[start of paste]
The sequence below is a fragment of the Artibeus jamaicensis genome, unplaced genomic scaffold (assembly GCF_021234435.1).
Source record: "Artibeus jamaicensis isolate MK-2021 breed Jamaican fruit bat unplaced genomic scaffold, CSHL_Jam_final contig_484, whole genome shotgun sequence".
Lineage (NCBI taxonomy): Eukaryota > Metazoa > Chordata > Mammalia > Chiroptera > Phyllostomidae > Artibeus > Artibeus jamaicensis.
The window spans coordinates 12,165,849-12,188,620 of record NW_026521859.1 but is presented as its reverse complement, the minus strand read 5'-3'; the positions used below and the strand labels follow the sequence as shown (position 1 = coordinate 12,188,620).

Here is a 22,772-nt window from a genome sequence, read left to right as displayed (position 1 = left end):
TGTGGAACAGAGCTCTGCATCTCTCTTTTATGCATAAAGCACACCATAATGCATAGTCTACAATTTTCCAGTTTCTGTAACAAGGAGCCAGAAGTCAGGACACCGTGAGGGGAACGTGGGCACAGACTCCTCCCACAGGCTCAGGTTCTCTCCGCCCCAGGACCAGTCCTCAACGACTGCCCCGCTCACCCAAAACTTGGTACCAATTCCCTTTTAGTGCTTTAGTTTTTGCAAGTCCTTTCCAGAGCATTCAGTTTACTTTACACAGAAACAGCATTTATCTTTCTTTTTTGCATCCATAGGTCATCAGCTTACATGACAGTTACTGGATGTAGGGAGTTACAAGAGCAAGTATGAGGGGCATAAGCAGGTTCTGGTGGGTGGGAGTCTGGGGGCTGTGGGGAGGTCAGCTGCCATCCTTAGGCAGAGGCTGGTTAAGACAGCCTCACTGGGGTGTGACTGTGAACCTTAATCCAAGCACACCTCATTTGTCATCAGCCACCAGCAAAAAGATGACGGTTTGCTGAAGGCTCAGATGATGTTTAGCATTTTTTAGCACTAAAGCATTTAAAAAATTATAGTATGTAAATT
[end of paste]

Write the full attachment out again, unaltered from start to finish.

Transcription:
The sequence below is a fragment of the Artibeus jamaicensis genome, unplaced genomic scaffold (assembly GCF_021234435.1).
Source record: "Artibeus jamaicensis isolate MK-2021 breed Jamaican fruit bat unplaced genomic scaffold, CSHL_Jam_final contig_484, whole genome shotgun sequence".
Lineage (NCBI taxonomy): Eukaryota > Metazoa > Chordata > Mammalia > Chiroptera > Phyllostomidae > Artibeus > Artibeus jamaicensis.
The window spans coordinates 12,165,849-12,188,620 of record NW_026521859.1 but is presented as its reverse complement, the minus strand read 5'-3'; the positions used below and the strand labels follow the sequence as shown (position 1 = coordinate 12,188,620).

Here is a 22,772-nt window from a genome sequence, read left to right as displayed (position 1 = left end):
TGTGGAACAGAGCTCTGCATCTCTCTTTTATGCATAAAGCACACCATAATGCATAGTCTACAATTTTCCAGTTTCTGTAACAAGGAGCCAGAAGTCAGGACACCGTGAGGGGAACGTGGGCACAGACTCCTCCCACAGGCTCAGGTTCTCTCCGCCCCAGGACCAGTCCTCAACGACTGCCCCGCTCACCCAAAACTTGGTACCAATTCCCTTTTAGTGCTTTAGTTTTTGCAAGTCCTTTCCAGAGCATTCAGTTTACTTTACACAGAAACAGCATTTATCTTTCTTTTTTGCATCCATAGGTCATCAGCTTACATGACAGTTACTGGATGTAGGGAGTTACAAGAGCAAGTATGAGGGGCATAAGCAGGTTCTGGTGGGTGGGAGTCTGGGGGCTGTGGGGAGGTCAGCTGCCATCCTTAGGCAGAGGCTGGTTAAGACAGCCTCACTGGGGTGTGACTGTGAACCTTAATCCAAGCACACCTCATTTGTCATCAGCCACCAGCAAAAAGATGACGGTTTGCTGAAGGCTCAGATGATGTTTAGCATTTTTTAGCACTAAAGCATTTAAAAAATTATAGTATGTAAATT